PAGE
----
Transformation in Ayurveda

If you put something in water, it’ll transform. If you put a potato in water, it sprouts. If you heat it up, it will cook. So, that transformation of the potato is Pitta. There is so much about the universe that is about transformation that we must see the way that the wise men were looking at it 5,000 years ago. Again, there are many areas of the body that have Pitta. There is the heat of the stomach and the enzymes there. The transformation that takes place in the liver detoxifies the blood. The skin can transform sunlight and make vitamin D. The eyes take light and transform it. Light that bounces off a book and comes to my eyes is transformed, so that I can read that book. So, transforming information from the light coming into my eyes is what enables me to read.

Lastly, there is the mental sense of what I want to do with my life. Transforming thoughts into action is key. Sometimes people don’t have the ability to transform. For example, when they’re depressed and they can’t transform thoughts, they can’t transform the food in their stomach, or they can’t clean out their blood. In America, we have this epidemic of people who have fat around their liver, and they can’t get rid of it. It’s either a cholesterol problem, or a cirrhosis problem, or inflammation of the liver. They don’t have any other disease. They just have a fatty liver. Doctors in mainstream medicine can’t work with it. However, it’s very easy. It’s just a bit of problem. If you give a bit of the reducing drug or a bit the reducing diet or a bit of the reducing oil, you can watch the person’s fatty liver go away. The best way to measure it is taking a pulse and figure out how the liver is doing. You can also do CT scans and see how much fat is around the liver. Lastly, you can watch the person’s energy level which will tell you how their Pitta is.

Rebalancing With Herbs

What I am mean to say when I refer to the calming drug is the rebalancing herb. Drug is a very bad term because anything that is in substance form could be a food. It could be an herb, a polyherbal, or oils. It could be anything that heals. Usually, it’s a combination of herbs. These combination of herbs are the best ones that we find because they find that it cleans out the liver. Every March and every September, I have a whole group of patients that come to me to do liver cleanses. This is because at the change of seasons, hot goes to cold like from March to September in New York. I have people that take three weeks of liver cleansing drugs. Once I get them on their way, depending on their pulse, I give them either a liquid or a pill depending on their lifestyle and what other issues they must take for three weeks. Some people say, “I don’t want to take a pill. I just want to do foods.” Then, I tell them to eat the brassica vegetables which are mustard greens, collard greens, brussels sprouts, and the dark green, leafy vegetables for the next three weeks and don’t eat too much other stuff. That’s a good liver cleanse and their Pitta comes down.

Ayuveda Dosha: Kapha

The third pillar of Ayurveda is Kapha. Kapha is the biology, chemistry, and physics of lubrication and stability and keeping things together so that liver cells stay as liver cells and don’t suddenly decide they want to become heart cells. This principle of Kapha keeps things that should be together, together. In the body, we have several groupings of different types of cells that stay on their own and stay lubricated. Places that we have lubrication are also the places where we have Vata which is drying you out. The lining in your lungs, the lining in your joints, the lining in the upper part of the stomach before the acidic part, the lining in your mouth, the saliva that’s in your mouth, and the lining around the nerves that are lightning fast — those glial cells that insulate are made of pure fat and heaviness.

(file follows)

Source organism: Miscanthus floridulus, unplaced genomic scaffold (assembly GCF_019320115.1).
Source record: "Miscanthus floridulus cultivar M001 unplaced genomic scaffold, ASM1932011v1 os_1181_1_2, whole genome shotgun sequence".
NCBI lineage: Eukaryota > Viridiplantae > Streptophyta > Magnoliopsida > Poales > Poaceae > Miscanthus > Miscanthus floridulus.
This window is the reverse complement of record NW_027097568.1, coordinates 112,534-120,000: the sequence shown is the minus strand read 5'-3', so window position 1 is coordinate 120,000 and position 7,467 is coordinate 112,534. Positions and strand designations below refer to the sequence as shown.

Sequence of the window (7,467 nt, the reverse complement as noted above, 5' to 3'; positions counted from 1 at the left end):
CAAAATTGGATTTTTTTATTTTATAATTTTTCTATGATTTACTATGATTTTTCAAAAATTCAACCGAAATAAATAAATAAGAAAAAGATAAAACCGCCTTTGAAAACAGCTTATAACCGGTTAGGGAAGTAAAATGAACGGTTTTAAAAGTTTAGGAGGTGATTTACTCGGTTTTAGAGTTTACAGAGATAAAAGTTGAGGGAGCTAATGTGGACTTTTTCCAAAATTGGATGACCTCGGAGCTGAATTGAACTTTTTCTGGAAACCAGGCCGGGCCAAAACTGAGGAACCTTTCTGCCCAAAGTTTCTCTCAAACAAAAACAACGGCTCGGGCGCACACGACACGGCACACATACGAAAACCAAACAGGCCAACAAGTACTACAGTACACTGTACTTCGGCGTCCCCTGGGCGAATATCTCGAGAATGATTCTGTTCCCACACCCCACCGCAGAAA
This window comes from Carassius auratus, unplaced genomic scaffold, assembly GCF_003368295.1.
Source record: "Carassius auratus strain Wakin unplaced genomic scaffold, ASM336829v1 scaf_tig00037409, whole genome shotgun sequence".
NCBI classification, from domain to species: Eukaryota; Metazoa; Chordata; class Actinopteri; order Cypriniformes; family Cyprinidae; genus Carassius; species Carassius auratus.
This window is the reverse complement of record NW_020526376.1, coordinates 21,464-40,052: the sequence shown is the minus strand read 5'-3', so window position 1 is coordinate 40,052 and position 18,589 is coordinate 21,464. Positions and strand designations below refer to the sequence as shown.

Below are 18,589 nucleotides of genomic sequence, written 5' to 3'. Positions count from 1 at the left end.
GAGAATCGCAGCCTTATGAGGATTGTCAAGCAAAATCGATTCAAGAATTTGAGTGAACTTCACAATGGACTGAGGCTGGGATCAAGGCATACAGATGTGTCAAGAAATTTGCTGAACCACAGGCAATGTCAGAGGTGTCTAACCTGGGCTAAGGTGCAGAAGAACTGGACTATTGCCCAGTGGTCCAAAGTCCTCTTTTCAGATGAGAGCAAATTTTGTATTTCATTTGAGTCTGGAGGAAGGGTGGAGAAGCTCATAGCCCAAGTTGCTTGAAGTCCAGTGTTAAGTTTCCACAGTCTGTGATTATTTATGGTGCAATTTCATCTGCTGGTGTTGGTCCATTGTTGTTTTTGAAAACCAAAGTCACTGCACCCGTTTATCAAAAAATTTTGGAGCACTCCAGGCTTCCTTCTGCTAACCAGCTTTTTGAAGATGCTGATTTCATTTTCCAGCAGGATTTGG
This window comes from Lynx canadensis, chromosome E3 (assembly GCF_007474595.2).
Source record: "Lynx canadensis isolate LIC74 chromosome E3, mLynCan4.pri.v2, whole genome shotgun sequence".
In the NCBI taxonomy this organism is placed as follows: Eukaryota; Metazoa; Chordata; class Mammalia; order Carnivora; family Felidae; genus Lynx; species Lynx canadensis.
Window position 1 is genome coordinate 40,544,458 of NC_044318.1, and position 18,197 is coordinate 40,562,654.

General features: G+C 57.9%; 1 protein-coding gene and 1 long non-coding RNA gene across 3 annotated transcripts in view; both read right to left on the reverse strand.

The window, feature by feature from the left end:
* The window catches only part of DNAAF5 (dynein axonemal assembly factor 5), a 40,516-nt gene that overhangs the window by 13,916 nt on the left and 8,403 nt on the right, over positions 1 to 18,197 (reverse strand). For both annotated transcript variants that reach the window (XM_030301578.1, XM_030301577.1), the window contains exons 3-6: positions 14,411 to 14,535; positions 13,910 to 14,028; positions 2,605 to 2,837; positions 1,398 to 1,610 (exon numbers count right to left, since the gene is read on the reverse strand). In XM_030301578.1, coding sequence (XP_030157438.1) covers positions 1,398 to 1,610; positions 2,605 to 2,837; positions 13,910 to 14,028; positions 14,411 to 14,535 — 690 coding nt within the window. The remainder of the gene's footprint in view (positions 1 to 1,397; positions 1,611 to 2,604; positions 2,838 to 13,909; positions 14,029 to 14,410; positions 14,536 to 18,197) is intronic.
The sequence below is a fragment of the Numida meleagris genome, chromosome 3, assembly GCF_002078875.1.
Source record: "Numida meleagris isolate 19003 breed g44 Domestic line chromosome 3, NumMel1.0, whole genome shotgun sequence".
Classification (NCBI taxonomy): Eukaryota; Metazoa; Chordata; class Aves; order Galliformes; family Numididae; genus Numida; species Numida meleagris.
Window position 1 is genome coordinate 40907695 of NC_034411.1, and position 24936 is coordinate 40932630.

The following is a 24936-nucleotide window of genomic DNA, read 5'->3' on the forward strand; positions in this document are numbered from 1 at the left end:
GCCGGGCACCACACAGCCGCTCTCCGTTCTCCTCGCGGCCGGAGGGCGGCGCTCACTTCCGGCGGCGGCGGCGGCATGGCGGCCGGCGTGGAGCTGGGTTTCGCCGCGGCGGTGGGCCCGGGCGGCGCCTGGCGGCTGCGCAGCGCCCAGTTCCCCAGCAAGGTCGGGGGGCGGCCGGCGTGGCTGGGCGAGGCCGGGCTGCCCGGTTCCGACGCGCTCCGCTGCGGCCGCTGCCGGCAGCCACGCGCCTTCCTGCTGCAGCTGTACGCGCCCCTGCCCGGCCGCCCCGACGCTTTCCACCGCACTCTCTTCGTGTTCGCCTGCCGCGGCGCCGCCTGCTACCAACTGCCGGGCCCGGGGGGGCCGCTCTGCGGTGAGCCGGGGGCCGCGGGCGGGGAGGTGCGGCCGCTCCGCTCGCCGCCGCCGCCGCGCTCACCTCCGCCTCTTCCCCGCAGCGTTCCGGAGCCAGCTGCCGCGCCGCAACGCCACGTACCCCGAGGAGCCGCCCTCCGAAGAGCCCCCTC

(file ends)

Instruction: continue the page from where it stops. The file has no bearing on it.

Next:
Kapha has the properties of being very oily, very calming, very soft, very cool, and not hot. Kapha is a perfect compliment to either the Bitta heat or Vata roughness. The three together like a tripod are the foundations for Ayurvedic diagnosis, treatment, and physiologic understanding of how the body comes together. It is completely different than the idea of organ systems, but it works. It works when we are diagnosing and treating diseases and it works so well that for 5,000 continuous years Ayurveda is the oldest medical system continuously practiced on the planet. These physicians have been able to take the principles of our forefathers and foremothers and learn how to use them in clinical practice for children, adolescents, pregnant women, people with very busy lifestyles, and older people.

Basic Philosophy of Ayurveda

Instead of fighting, Ayurveda is about rebalance. The idea of fighting is a war language. Ayurveda talks more about harmony that intervenes on severe diseases, but also tells people that it’s always a lot easier before it gets severe. Thus, let’s keep you in check. Sometimes people get sick or let’s say you go out to battle because there’s a war and come home with wounds — Ayurveda treats those wounds. Ayurveda also guides a woman through pregnancy.

Disease and Rebalancing the Body

It is possible to rebalance the body even if you had diabetes, high blood pressure, and cirrhosis for many years. What I have found is that people who are mentally eager to rebalance their bodies heal very well. I’ve had stage four ovarian cancer patients who really want to get better and have not had good support from hospitals do really well and cure themselves. I have had people who’ve had pancreatic cancer who are determined that they’re going to make it and they cure themselves. The doctors are stunned. I’ve had people with asthma come back even though they’ve had asthma since their childhood. Now, they’re in their adult life. I’ve had people who have diabetes who say, “No, I am going to live this life,” and they’re happy. They live it. When you’re happy and when your mind wants to participate in the health of your body, anything can happen.